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Security and U.S.-Sino Scientific Collaboration

by Adam Segal
May 2, 2011

Space shuttle Discovery lifts off from the Kennedy Space Center in Cape Canaveral, Florida on February 24, 2011. Six astronauts were aboard on a mission to the International Space Station. (Pierre Ducharme/Courtesy Reuters)

This does not look like a great idea.  According to Science (behind paywall), Representative Frank Wolf (R–VA) inserted two sentences in the bill that averted the federal government shutdown prohibiting “any joint scientific activity between the two nations involving NASA or the White House Office of Science and Technology Policy (OSTP).” It is not clear how sweeping the provision is, and it only extends until the end of fiscal 2011, but the article quotes Wolf as saying he would like to shut down all collaboration: “We don’t want to give [China] the opportunity to take advantage of our technology, and we have nothing to gain from dealing with them.”

The motivation for this type of thinking is clear. The Chinese are trying to acquire advanced technology from the United States and other advanced economies. Some they get legitimately through scientific partnerships and commercial joint ventures; some not so legitimately through industrial or cyber espionage. The technology, no matter how acquired, can make its way to the People’s Liberation Army.

The United States should try and prevent the diffusion of critical technologies to the Chinese military. But a blanket ban on all collaboration is unlikely to work. For space technology, the Chinese will simply turn to the Europeans, Brazilians, or others. In fact, a 2008 CSIS task force concluded: “Export control policy has not prevented the rise of foreign space capabilities, and in certain cases may have helped other countries to develop such capabilities.”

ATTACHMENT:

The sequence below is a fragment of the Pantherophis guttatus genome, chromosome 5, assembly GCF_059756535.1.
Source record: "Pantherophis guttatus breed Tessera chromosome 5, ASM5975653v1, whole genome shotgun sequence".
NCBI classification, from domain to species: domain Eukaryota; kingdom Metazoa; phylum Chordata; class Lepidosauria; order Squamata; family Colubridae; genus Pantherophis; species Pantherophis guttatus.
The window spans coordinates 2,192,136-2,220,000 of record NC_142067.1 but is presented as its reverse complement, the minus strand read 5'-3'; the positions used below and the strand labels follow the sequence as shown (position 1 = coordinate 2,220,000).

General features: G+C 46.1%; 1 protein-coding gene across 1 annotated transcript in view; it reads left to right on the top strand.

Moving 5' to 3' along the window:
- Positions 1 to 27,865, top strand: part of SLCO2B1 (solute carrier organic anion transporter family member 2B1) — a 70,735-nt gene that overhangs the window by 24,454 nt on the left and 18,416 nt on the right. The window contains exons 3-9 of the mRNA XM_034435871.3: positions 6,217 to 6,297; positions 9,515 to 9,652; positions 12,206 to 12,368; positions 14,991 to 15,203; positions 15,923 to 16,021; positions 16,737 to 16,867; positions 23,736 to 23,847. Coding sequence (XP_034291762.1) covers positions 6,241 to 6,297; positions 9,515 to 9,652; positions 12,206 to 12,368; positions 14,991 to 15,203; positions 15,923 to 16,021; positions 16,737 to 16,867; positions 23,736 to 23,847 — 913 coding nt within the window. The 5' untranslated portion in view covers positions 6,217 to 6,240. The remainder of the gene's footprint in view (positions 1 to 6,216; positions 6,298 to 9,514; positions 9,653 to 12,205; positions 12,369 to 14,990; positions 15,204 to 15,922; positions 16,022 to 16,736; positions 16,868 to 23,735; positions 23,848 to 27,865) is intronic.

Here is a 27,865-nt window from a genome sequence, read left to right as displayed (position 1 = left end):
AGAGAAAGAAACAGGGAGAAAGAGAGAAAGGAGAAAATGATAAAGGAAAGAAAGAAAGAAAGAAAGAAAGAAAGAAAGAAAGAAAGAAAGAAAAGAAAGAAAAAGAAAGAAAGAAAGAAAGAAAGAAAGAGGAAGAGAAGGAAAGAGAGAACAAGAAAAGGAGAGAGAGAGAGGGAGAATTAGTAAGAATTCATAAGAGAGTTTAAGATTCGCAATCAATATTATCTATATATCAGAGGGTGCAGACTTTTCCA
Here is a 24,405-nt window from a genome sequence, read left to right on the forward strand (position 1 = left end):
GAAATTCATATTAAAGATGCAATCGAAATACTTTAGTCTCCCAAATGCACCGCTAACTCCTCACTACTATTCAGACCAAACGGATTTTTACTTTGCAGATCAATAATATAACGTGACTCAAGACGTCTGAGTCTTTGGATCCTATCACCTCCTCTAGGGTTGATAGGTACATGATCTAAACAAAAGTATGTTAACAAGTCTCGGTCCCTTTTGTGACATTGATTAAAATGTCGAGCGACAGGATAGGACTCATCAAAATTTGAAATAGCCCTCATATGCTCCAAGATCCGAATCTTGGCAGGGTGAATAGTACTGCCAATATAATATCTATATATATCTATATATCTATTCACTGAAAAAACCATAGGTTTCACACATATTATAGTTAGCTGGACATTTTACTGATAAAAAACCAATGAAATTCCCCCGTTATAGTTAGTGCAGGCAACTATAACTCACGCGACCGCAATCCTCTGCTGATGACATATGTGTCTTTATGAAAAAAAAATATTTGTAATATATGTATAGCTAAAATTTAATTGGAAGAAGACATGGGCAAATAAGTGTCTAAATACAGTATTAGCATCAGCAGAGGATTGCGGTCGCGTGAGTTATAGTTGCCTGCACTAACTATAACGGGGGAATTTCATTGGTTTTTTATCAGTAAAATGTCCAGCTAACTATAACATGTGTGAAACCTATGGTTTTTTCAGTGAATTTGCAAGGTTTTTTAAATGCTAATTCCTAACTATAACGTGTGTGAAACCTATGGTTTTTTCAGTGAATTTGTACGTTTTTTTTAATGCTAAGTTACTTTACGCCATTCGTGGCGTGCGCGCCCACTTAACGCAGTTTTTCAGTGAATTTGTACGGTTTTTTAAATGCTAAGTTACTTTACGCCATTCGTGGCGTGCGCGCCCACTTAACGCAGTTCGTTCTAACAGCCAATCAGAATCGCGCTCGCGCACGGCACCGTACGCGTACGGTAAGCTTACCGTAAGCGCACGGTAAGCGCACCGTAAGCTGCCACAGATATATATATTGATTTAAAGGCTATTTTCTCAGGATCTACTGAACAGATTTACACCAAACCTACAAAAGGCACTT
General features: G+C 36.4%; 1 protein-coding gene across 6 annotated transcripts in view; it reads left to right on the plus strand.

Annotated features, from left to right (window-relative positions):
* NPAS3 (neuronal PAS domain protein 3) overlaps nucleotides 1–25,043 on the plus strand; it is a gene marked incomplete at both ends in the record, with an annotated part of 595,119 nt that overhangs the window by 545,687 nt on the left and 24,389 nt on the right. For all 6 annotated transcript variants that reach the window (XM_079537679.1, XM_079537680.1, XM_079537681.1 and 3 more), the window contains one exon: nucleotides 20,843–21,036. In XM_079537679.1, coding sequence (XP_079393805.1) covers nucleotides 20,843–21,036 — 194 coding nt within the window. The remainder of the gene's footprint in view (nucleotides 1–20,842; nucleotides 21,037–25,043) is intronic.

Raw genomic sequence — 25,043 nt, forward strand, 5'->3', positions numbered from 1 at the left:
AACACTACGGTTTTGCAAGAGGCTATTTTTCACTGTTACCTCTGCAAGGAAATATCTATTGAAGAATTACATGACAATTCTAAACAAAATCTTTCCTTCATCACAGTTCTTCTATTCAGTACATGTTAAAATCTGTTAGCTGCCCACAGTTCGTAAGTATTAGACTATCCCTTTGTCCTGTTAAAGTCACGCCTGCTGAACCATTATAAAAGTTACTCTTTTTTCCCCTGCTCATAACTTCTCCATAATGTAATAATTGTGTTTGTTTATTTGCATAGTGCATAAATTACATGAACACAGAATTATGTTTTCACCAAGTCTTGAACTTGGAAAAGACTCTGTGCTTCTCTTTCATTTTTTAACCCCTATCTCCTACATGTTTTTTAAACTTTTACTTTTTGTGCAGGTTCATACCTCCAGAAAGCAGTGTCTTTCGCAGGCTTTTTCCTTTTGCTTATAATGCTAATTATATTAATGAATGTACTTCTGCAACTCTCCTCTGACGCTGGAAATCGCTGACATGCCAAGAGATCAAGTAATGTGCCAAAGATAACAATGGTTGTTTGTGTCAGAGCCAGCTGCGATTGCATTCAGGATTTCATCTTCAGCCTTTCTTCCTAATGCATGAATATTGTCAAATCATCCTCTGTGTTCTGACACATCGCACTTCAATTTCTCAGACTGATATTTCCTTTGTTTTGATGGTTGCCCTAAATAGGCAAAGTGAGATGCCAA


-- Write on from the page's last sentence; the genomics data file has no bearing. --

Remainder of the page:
Moreover, the cure cannot be worse than the disease. As I argue in Advantage, defending old technology is rarely as important as creating the new. For the United States, the basic equation is simple: economic strength and national security depend on innovation, and innovation thrives only with openness. New ideas are emerging from laboratories in China; U.S. scientists and entrepreneurs need access to them.

Being closely connected with technology development in China is an important safeguard for U.S. policymakers against unwelcome surprises. With American companies and universities involved there, intelligence agencies should gain a sense of what is happening inside China: what technologies are being developed, what the Chinese have purchased from abroad, how the technologies are being used, and what weaknesses can be exploited.

So caution and wariness, yes. Blanket bans and an end to all collaborations, no.

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